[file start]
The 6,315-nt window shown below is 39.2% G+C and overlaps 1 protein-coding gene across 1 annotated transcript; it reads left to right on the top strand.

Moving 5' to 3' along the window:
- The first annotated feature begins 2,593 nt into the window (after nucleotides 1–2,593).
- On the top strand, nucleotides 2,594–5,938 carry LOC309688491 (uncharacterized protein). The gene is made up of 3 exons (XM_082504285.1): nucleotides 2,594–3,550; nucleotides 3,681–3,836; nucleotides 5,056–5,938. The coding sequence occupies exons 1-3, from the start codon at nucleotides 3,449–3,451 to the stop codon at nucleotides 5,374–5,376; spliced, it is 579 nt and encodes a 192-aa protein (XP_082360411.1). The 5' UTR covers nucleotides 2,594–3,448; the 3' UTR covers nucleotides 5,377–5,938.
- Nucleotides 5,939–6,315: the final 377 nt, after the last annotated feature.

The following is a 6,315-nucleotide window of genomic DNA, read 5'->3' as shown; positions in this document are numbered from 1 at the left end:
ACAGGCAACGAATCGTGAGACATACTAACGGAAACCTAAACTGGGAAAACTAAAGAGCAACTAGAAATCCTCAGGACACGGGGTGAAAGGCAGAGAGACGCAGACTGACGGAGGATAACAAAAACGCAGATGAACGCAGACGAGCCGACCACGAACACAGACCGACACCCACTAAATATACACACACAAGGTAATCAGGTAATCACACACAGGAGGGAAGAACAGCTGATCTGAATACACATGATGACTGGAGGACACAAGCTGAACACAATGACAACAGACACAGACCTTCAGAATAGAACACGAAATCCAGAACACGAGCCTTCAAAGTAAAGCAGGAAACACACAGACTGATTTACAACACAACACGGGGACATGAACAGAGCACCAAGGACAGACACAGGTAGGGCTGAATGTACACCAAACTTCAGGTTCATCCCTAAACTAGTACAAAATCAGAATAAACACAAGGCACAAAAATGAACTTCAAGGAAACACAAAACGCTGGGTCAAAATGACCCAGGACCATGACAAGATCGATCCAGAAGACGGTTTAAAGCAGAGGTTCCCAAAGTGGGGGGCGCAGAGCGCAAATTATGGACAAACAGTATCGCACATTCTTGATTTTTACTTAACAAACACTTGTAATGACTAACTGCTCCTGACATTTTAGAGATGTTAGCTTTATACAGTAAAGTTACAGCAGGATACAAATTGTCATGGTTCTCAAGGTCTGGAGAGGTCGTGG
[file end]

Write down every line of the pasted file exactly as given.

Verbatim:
The 6,315-nt window shown below is 39.2% G+C and overlaps 1 protein-coding gene across 1 annotated transcript; it reads left to right on the top strand.

Moving 5' to 3' along the window:
- The first annotated feature begins 2,593 nt into the window (after nucleotides 1–2,593).
- On the top strand, nucleotides 2,594–5,938 carry LOC309688491 (uncharacterized protein). The gene is made up of 3 exons (XM_082504285.1): nucleotides 2,594–3,550; nucleotides 3,681–3,836; nucleotides 5,056–5,938. The coding sequence occupies exons 1-3, from the start codon at nucleotides 3,449–3,451 to the stop codon at nucleotides 5,374–5,376; spliced, it is 579 nt and encodes a 192-aa protein (XP_082360411.1). The 5' UTR covers nucleotides 2,594–3,448; the 3' UTR covers nucleotides 5,377–5,938.
- Nucleotides 5,939–6,315: the final 377 nt, after the last annotated feature.

The following is a 6,315-nucleotide window of genomic DNA, read 5'->3' as shown; positions in this document are numbered from 1 at the left end:
ACAGGCAACGAATCGTGAGACATACTAACGGAAACCTAAACTGGGAAAACTAAAGAGCAACTAGAAATCCTCAGGACACGGGGTGAAAGGCAGAGAGACGCAGACTGACGGAGGATAACAAAAACGCAGATGAACGCAGACGAGCCGACCACGAACACAGACCGACACCCACTAAATATACACACACAAGGTAATCAGGTAATCACACACAGGAGGGAAGAACAGCTGATCTGAATACACATGATGACTGGAGGACACAAGCTGAACACAATGACAACAGACACAGACCTTCAGAATAGAACACGAAATCCAGAACACGAGCCTTCAAAGTAAAGCAGGAAACACACAGACTGATTTACAACACAACACGGGGACATGAACAGAGCACCAAGGACAGACACAGGTAGGGCTGAATGTACACCAAACTTCAGGTTCATCCCTAAACTAGTACAAAATCAGAATAAACACAAGGCACAAAAATGAACTTCAAGGAAACACAAAACGCTGGGTCAAAATGACCCAGGACCATGACAAGATCGATCCAGAAGACGGTTTAAAGCAGAGGTTCCCAAAGTGGGGGGCGCAGAGCGCAAATTATGGACAAACAGTATCGCACATTCTTGATTTTTACTTAACAAACACTTGTAATGACTAACTGCTCCTGACATTTTAGAGATGTTAGCTTTATACAGTAAAGTTACAGCAGGATACAAATTGTCATGGTTCTCAAGGTCTGGAGAGGTCGTGG